A children’s hospital in Ann Harbour, Michigan has jumped on the “Pokémon GO” bandwagon.
CS Mott Children’s Hospital recently began using the augmented-reality app to help kids who spend most of their days bedridden find new reasons to roam the hospital floor.
When they aren’t receiving treatment, the young Pokémon masters can check out local pokéstops (a Big Bird statue is a popular one) and battle at Pokémon gyms.
“It’s a fun way to encourage patients to be mobile,” JJ Bouchard, digital media manager and certified child life specialist at the hospital, told USA Today
. “This app is getting patients out of beds and moving around.”
Less than two weeks since its July 6 release, experts already agree that “Pokémon GO” does wonders for people’s mental health.
“The research is really, really clear on this, that the more you exercise, the more it would help decrease feelings of depression,” Dr. John Grohol, mental health expert and founder of Psych Central, told Engadget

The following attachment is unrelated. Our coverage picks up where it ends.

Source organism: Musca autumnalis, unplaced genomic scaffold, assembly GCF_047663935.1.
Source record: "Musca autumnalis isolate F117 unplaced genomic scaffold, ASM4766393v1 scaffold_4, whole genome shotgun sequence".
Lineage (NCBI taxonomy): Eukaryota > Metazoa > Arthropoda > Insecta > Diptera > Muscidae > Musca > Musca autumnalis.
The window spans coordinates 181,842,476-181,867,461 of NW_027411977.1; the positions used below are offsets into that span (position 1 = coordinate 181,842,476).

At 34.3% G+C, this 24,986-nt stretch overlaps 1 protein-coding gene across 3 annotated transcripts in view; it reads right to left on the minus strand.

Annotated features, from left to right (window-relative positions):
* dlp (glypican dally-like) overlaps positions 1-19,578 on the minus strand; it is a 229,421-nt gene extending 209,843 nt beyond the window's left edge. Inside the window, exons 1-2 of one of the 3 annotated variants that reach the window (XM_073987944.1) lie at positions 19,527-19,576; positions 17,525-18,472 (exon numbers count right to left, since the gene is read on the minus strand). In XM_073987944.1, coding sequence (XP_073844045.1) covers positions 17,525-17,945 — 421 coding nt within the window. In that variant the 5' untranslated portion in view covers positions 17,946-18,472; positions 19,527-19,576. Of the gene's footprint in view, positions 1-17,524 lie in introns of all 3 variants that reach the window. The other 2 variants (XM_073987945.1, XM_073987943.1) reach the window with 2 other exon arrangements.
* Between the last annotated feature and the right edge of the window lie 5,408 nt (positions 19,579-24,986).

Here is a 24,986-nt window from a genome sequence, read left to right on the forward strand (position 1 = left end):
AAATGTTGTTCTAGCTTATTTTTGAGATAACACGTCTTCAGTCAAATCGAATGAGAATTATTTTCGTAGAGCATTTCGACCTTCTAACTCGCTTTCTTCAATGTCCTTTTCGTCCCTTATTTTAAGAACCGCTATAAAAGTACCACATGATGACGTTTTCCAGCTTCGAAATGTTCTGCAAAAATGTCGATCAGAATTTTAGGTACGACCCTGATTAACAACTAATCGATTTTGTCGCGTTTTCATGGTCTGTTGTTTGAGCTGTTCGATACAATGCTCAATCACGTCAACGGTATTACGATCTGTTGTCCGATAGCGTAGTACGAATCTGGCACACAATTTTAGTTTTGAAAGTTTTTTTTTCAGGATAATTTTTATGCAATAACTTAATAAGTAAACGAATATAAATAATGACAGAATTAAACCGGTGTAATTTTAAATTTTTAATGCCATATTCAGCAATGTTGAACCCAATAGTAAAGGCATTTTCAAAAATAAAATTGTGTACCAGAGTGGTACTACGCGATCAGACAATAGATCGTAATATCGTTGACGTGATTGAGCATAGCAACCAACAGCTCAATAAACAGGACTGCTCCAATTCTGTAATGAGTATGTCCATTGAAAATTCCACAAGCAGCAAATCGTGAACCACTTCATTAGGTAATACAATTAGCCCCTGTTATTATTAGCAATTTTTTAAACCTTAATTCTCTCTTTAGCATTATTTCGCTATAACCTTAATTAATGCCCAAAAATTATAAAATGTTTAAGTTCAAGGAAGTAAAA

. “It actually works as an anti-depressant and it has a really, pretty strong effect.”
The game may not be designed to elicit this effect, but it happens anyway. Jane McGonigal, gaming expert and director of games research & development at the Institute for the Future, says the system of rewards — hatching eggs, levelling up, evolving your Pokémon — gets people hooked.
In turn, that promotes healthy behaviour.
“We discount the effort required, we discount the energy required, and we think more about the positive possible outcomes,” she tells Tech Insider.
Some hospitals have run into trouble with “Pokémon GO,” however. Outside the hospital walls, users are dropping “lures” — paid-for bait that attract Pokémon to the area.
While well-intentioned, in some cases it has been disappointing kids who can’t access them or causing people to loiter around the building.